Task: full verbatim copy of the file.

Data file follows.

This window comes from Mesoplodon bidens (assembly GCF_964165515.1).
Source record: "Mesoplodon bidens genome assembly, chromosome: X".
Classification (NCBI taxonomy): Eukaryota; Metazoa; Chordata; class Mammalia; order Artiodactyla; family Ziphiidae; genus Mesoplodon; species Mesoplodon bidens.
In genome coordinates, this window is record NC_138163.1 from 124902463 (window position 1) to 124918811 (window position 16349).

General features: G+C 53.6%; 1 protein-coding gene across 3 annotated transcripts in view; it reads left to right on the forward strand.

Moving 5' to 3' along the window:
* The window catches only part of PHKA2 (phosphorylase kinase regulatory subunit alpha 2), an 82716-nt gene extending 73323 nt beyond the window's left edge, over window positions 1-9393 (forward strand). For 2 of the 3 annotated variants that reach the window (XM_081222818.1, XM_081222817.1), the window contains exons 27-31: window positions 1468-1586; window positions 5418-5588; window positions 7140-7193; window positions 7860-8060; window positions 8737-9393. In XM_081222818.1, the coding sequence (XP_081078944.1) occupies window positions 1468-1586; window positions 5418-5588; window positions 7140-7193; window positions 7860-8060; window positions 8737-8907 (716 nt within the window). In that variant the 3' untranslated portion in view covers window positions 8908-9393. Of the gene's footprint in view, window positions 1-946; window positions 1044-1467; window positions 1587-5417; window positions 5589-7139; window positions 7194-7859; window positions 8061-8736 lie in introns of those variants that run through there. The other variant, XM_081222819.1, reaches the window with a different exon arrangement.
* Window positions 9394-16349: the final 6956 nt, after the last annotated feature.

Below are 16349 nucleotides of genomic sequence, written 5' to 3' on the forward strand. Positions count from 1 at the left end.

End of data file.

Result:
This window comes from Mesoplodon bidens (assembly GCF_964165515.1).
Source record: "Mesoplodon bidens genome assembly, chromosome: X".
Classification (NCBI taxonomy): Eukaryota; Metazoa; Chordata; class Mammalia; order Artiodactyla; family Ziphiidae; genus Mesoplodon; species Mesoplodon bidens.
In genome coordinates, this window is record NC_138163.1 from 124902463 (window position 1) to 124918811 (window position 16349).

General features: G+C 53.6%; 1 protein-coding gene across 3 annotated transcripts in view; it reads left to right on the forward strand.

Moving 5' to 3' along the window:
* The window catches only part of PHKA2 (phosphorylase kinase regulatory subunit alpha 2), an 82716-nt gene extending 73323 nt beyond the window's left edge, over window positions 1-9393 (forward strand). For 2 of the 3 annotated variants that reach the window (XM_081222818.1, XM_081222817.1), the window contains exons 27-31: window positions 1468-1586; window positions 5418-5588; window positions 7140-7193; window positions 7860-8060; window positions 8737-9393. In XM_081222818.1, the coding sequence (XP_081078944.1) occupies window positions 1468-1586; window positions 5418-5588; window positions 7140-7193; window positions 7860-8060; window positions 8737-8907 (716 nt within the window). In that variant the 3' untranslated portion in view covers window positions 8908-9393. Of the gene's footprint in view, window positions 1-946; window positions 1044-1467; window positions 1587-5417; window positions 5589-7139; window positions 7194-7859; window positions 8061-8736 lie in introns of those variants that run through there. The other variant, XM_081222819.1, reaches the window with a different exon arrangement.
* Window positions 9394-16349: the final 6956 nt, after the last annotated feature.

Below are 16349 nucleotides of genomic sequence, written 5' to 3' on the forward strand. Positions count from 1 at the left end.